There's a real satisfaction in knowing what's under you as you fly down a hill at 50mph.
Or, alternatively, that what's working between you and the pavement is going to continue working between you and the pavement.
post #132 of 3449
Quote:
Originally Posted by TheRobbStory View Post
I'm picking this goldmine up after work today:

Delta Brakes! I have not seen them in a while. I used to owned them w/ a C-Record Group including Syncro back in 1989. They were installed on my Kestrel bike. The delta brakes are gorgeous and you need to use to feathering braking versus the more powerful brakes of the time.

In hindsight I preferred the Modolo brakes w/ their sinterized pads. Boy, am I showing my age or what!
post #133 of 3449
I'm thinking about getting a bike to keep in the trailer behind my motorhome. It would be used in a number of different situations, from road to trail, but not heavy off-road stuff. I'll be 46 next month, and overweight and out of shape. So speed isn't a key factor. It's just for exercise. Cost is, however.

The bike that I have in Cayman suits me fine. It's a Specialized Crossroads. I bought it a couple of years ago, but sadly, haven't used it much (and thus the overweight and out of shape thing).

So today I went to the local bike store in Idaho Falls where I've been hanging out of late. They didn't have the exact model, but I could get a Specialized Expedition Elite for $470, which is the MSRP per the Specialized website. It would fit the bill, and I'll probably go that direction.

But while I was there, I test rode a couple of recumbent bikes from Rans Bikes (out of Hays, KS, which is kind of cool if you like supporting the small towners like I do). Check out their website:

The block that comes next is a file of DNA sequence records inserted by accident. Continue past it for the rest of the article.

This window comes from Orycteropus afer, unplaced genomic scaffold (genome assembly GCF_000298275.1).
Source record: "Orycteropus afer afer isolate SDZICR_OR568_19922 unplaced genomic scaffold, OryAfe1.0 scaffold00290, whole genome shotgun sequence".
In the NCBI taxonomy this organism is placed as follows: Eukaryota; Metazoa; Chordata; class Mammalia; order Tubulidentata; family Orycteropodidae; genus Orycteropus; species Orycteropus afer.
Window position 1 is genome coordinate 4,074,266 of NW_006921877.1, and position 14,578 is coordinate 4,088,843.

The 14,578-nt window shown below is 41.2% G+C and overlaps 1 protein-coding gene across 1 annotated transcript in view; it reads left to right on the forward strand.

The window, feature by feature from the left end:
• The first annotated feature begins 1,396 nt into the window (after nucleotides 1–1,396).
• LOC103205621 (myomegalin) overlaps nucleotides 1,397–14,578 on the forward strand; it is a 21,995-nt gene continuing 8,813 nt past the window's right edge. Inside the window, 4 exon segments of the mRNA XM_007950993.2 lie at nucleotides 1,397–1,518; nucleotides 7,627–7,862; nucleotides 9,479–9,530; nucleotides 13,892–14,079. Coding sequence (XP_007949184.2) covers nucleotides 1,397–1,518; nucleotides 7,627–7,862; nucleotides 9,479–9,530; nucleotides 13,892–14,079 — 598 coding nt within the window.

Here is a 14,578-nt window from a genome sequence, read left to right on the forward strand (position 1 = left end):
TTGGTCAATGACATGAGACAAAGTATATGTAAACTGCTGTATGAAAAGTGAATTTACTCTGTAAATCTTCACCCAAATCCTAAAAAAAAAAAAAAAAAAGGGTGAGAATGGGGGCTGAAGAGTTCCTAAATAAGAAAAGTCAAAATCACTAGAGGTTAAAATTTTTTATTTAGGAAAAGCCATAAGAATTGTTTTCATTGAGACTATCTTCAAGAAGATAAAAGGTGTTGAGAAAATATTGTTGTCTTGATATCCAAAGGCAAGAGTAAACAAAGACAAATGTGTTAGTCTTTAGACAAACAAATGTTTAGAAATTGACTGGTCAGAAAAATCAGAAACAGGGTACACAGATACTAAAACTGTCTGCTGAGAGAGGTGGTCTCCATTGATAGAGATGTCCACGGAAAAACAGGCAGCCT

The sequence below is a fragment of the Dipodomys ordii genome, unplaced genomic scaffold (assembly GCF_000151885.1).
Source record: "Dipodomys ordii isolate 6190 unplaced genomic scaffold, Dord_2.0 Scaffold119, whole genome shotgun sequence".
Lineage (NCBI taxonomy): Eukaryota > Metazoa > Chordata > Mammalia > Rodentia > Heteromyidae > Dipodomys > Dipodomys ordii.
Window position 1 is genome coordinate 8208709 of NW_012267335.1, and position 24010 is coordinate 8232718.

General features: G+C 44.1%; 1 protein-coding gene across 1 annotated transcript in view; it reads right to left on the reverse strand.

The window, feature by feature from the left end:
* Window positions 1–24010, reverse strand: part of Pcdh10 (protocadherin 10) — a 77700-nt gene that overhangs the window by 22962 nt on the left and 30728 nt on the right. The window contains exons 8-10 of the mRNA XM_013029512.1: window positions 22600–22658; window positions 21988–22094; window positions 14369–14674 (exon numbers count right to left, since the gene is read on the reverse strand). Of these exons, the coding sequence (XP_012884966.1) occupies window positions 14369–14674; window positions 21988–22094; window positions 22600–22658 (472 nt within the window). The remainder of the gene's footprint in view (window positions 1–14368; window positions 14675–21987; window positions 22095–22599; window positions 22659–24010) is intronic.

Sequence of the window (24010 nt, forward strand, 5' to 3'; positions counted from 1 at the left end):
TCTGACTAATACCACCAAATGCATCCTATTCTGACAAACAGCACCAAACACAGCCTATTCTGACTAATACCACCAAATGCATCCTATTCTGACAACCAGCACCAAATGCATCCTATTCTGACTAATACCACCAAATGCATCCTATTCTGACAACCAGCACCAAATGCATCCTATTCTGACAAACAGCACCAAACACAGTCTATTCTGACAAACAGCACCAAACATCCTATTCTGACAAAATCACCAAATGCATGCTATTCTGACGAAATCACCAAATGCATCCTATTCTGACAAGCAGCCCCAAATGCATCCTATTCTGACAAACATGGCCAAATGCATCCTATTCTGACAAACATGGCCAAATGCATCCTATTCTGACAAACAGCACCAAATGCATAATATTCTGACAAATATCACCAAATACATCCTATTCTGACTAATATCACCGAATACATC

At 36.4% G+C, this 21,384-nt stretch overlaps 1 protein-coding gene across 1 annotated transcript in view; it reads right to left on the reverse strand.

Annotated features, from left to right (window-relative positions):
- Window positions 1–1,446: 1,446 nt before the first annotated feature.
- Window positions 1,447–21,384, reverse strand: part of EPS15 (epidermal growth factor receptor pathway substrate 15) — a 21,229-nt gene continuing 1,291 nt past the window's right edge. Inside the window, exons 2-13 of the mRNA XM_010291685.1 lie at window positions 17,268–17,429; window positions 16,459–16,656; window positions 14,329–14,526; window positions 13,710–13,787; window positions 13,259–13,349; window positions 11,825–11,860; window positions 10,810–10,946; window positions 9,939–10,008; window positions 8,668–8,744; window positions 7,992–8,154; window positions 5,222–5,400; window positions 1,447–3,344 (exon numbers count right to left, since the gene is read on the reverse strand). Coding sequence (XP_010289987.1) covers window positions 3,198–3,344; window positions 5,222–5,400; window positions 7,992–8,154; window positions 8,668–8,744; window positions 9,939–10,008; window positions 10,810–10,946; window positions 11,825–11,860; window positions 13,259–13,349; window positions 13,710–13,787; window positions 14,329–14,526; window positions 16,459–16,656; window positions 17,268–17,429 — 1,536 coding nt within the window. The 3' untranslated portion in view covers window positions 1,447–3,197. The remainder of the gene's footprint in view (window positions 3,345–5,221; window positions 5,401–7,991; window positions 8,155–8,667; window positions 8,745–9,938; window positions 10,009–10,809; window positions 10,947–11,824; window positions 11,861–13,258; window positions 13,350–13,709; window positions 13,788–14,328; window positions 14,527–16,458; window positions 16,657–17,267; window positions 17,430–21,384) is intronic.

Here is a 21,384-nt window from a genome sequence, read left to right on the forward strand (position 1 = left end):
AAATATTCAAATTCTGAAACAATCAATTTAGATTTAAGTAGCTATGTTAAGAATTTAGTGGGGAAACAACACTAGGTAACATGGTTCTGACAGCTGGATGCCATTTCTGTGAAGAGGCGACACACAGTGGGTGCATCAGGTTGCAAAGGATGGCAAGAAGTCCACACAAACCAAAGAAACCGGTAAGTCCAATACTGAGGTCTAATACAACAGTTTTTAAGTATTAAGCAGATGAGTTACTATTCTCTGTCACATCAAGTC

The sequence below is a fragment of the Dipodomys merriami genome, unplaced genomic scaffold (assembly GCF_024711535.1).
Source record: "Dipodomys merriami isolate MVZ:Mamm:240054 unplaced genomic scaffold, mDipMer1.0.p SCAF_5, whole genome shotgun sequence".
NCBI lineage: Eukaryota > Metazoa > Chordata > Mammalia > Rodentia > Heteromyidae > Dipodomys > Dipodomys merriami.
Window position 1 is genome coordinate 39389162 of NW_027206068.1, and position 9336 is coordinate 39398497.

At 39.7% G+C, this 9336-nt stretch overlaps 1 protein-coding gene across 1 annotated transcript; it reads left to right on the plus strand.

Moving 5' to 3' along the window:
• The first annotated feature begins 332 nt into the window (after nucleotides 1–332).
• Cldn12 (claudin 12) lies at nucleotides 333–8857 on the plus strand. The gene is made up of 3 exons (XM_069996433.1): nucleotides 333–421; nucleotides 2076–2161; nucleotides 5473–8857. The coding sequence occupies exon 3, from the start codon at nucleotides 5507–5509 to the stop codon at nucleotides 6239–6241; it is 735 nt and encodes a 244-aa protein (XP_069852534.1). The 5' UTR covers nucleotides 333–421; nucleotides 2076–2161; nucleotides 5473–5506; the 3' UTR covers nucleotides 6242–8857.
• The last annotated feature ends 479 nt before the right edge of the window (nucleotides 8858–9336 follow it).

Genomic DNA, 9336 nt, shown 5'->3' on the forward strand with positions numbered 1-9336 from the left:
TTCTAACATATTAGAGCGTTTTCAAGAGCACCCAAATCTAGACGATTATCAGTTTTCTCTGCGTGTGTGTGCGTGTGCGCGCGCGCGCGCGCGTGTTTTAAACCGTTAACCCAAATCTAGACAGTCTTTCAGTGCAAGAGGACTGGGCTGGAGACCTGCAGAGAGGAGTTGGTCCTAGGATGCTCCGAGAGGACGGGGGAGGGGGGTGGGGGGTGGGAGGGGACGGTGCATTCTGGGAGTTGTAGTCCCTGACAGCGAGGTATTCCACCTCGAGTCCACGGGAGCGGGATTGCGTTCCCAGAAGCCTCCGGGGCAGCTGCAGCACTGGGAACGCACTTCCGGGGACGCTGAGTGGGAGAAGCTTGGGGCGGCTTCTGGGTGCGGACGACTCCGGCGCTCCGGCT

RANS Recumbent Bike Gallery

It would take a bit of time to get used to, but they provide a pretty smooth ride and don't stress the back, neck, wrists, or the all important prostate nearly as much as conventional bikes do. Yet, the one I liked best was actually the most conventional design. It's called a "crank forward" bike rather than a recumbant. The model name was Dnyamik. See here: crankforward

Anyway, I loved the ride and feel that I'll probably use it more than the Specialized bike I had in mind going into the store. Of course, we're talking more like $1,500 than under $500.

I'll have to give it some thought. Anyone have experience with these kinds of bikes?
post #134 of 3449
Trikkes are even lower stress on the joints than any bike, recumbent or not. If you're going for a commute, consider recumbent, it you want exercise, consider the Trikke. It's truly a full body workout. Excellent for your upper body and core in addition to the legs. I lost 10lbs in the first week. My wife was ticked because she only lost one lb.
post #135 of 3449
Quote:
Originally Posted by kwkarth View Post
Trikkes are even lower stress on the joints than any bike, recumbent or not. If you're going for a commute, consider recumbent, it you want exercise, consider the Trikke. It's truly a full body workout. Excellent for your upper body and core in addition to the legs. I lost 10lbs in the first week. My wife was ticked because she only lost one lb.
I think I'll get a Trikke and a Bikke...

No, seriously, a Trikke would be great exercise and a lot of fun to have in the trailer for general purposes. On track days especially, you always need a way to get around. Lots of people keep golf carts or mini bikes in their trailers for that purpose. Plus, it would be a blast to have when I've got other people on board, whether at a KOA or a national park, or just to jet across the parking lot at WalMart (great place to overnight for free in a motorhome, BTW... at least when you don't need to be running your generator).

I'm going to take a quick trip out to Jackson Hole, WY, tomorrow and make a decision about the bike. The Rans dealer there also carries Specialized so there will be lots of choices. The nearest Trikke dealer is in Salt Lake City so that will have to wait for another day.